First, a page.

Friday June 17, 2022


On a hot spring day on the Pyramid Lake Paiute Tribe Reservation in Northern Nevada, clouds hung over miles of remote desert land while mountain ranges pierced the overcast sky.

At the edge of a bluff, tribal member Susan Albright looked down at the Truckee River. Its cold, clear waters come from melting snow on the Sierra Nevada mountains.

Albright, who works for the tribe’s natural resources department, caught fish in those waters as a child.

“We used to go to the mouth of the lake and just throw triple hooks out there and grab a bunch of fish and come back,” Albright said. “That’s our lifestyle. That was what everybody ate.”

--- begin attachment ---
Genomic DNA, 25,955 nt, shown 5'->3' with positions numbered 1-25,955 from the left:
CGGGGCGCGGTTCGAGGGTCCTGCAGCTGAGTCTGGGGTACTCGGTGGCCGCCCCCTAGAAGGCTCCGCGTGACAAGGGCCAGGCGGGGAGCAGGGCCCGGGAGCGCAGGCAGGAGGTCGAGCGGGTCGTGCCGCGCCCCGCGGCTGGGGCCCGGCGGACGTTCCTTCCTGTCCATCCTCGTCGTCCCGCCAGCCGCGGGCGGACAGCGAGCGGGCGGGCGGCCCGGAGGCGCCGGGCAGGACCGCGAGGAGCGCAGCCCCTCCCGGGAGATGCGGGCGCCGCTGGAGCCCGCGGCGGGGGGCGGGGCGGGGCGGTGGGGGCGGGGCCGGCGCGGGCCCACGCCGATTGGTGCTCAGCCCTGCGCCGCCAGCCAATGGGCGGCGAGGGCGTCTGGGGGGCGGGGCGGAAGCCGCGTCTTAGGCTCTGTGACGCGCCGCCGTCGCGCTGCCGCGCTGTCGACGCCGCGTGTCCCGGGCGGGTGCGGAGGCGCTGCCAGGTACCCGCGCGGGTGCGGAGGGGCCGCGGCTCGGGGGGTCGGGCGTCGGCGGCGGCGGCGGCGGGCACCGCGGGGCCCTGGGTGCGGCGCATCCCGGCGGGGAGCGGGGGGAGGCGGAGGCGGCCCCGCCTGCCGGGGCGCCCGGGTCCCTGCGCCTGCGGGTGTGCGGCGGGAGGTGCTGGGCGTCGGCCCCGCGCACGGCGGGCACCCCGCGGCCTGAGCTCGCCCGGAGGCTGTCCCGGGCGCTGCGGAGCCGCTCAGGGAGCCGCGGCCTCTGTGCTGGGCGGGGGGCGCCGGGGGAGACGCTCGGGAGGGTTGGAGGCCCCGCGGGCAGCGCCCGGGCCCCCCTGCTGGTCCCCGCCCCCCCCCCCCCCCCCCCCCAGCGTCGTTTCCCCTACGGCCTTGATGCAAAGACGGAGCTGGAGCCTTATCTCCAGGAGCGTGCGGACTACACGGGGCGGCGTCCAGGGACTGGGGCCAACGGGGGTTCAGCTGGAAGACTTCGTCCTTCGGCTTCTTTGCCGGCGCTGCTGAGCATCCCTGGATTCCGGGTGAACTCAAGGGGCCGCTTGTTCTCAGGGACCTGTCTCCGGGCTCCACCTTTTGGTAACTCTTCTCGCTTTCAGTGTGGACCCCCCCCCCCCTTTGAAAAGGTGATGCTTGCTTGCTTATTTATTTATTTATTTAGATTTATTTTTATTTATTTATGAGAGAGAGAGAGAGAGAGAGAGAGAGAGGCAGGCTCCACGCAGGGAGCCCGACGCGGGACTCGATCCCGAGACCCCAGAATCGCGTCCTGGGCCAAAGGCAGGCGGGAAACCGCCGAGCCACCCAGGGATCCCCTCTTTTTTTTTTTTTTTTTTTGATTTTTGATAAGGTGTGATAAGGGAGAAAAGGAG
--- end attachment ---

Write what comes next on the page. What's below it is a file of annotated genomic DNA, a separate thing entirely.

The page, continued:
Specifically, they ate Lahontan cutthroat trout, Nevada’s state fish, and cui-ui, which aren’t found anywhere else in the world. The Pyramid Lake Paiute Tribe refer to themselves as the Cui-ui Tucutta in their Native language, which means “the cui-ui eaters.”

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